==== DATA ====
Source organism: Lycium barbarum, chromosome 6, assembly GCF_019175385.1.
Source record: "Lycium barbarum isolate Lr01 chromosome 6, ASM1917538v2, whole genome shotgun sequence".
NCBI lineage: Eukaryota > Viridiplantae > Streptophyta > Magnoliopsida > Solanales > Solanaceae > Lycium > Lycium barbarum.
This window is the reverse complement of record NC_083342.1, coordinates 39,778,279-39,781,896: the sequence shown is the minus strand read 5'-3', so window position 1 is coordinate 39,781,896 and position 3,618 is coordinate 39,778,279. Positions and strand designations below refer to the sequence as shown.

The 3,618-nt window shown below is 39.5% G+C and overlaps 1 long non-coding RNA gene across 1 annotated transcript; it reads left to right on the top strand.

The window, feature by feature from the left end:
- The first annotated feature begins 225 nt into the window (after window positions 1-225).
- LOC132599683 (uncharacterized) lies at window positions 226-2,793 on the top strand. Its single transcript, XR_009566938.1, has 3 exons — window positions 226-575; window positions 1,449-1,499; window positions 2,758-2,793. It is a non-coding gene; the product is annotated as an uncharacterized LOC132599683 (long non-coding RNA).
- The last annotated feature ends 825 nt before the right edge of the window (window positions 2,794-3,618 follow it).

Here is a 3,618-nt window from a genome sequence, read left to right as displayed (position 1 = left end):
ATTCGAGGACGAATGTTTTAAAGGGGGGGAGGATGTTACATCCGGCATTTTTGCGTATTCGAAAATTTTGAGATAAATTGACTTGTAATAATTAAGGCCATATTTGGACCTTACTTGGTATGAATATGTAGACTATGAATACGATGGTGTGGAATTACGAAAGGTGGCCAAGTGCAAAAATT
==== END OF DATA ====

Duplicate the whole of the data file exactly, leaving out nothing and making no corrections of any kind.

Source organism: Lycium barbarum, chromosome 6, assembly GCF_019175385.1.
Source record: "Lycium barbarum isolate Lr01 chromosome 6, ASM1917538v2, whole genome shotgun sequence".
NCBI lineage: Eukaryota > Viridiplantae > Streptophyta > Magnoliopsida > Solanales > Solanaceae > Lycium > Lycium barbarum.
This window is the reverse complement of record NC_083342.1, coordinates 39,778,279-39,781,896: the sequence shown is the minus strand read 5'-3', so window position 1 is coordinate 39,781,896 and position 3,618 is coordinate 39,778,279. Positions and strand designations below refer to the sequence as shown.

The 3,618-nt window shown below is 39.5% G+C and overlaps 1 long non-coding RNA gene across 1 annotated transcript; it reads left to right on the top strand.

The window, feature by feature from the left end:
- The first annotated feature begins 225 nt into the window (after window positions 1-225).
- LOC132599683 (uncharacterized) lies at window positions 226-2,793 on the top strand. Its single transcript, XR_009566938.1, has 3 exons — window positions 226-575; window positions 1,449-1,499; window positions 2,758-2,793. It is a non-coding gene; the product is annotated as an uncharacterized LOC132599683 (long non-coding RNA).
- The last annotated feature ends 825 nt before the right edge of the window (window positions 2,794-3,618 follow it).

Here is a 3,618-nt window from a genome sequence, read left to right as displayed (position 1 = left end):
ATTCGAGGACGAATGTTTTAAAGGGGGGGAGGATGTTACATCCGGCATTTTTGCGTATTCGAAAATTTTGAGATAAATTGACTTGTAATAATTAAGGCCATATTTGGACCTTACTTGGTATGAATATGTAGACTATGAATACGATGGTGTGGAATTACGAAAGGTGGCCAAGTGCAAAAATT